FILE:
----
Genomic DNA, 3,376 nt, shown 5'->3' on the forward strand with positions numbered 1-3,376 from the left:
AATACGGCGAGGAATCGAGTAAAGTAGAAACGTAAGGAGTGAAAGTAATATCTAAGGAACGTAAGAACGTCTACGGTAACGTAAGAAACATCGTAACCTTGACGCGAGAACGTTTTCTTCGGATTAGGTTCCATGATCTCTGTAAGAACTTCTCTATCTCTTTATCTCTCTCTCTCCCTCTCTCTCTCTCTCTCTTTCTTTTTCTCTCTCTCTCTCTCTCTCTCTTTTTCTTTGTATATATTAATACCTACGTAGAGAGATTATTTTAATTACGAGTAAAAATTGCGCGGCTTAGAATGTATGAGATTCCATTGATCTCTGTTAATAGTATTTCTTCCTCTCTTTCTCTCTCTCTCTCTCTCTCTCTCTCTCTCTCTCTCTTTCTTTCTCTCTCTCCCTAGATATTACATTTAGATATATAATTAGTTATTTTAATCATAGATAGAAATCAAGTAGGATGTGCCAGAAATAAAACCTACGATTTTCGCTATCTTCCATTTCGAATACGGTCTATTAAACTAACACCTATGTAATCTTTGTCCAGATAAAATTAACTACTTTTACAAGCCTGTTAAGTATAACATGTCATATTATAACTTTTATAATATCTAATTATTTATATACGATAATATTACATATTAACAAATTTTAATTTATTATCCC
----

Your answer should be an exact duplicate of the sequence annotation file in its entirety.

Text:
Genomic DNA, 3,376 nt, shown 5'->3' on the forward strand with positions numbered 1-3,376 from the left:
AATACGGCGAGGAATCGAGTAAAGTAGAAACGTAAGGAGTGAAAGTAATATCTAAGGAACGTAAGAACGTCTACGGTAACGTAAGAAACATCGTAACCTTGACGCGAGAACGTTTTCTTCGGATTAGGTTCCATGATCTCTGTAAGAACTTCTCTATCTCTTTATCTCTCTCTCTCCCTCTCTCTCTCTCTCTCTTTCTTTTTCTCTCTCTCTCTCTCTCTCTCTTTTTCTTTGTATATATTAATACCTACGTAGAGAGATTATTTTAATTACGAGTAAAAATTGCGCGGCTTAGAATGTATGAGATTCCATTGATCTCTGTTAATAGTATTTCTTCCTCTCTTTCTCTCTCTCTCTCTCTCTCTCTCTCTCTCTCTCTCTTTCTTTCTCTCTCTCCCTAGATATTACATTTAGATATATAATTAGTTATTTTAATCATAGATAGAAATCAAGTAGGATGTGCCAGAAATAAAACCTACGATTTTCGCTATCTTCCATTTCGAATACGGTCTATTAAACTAACACCTATGTAATCTTTGTCCAGATAAAATTAACTACTTTTACAAGCCTGTTAAGTATAACATGTCATATTATAACTTTTATAATATCTAATTATTTATATACGATAATATTACATATTAACAAATTTTAATTTATTATCCC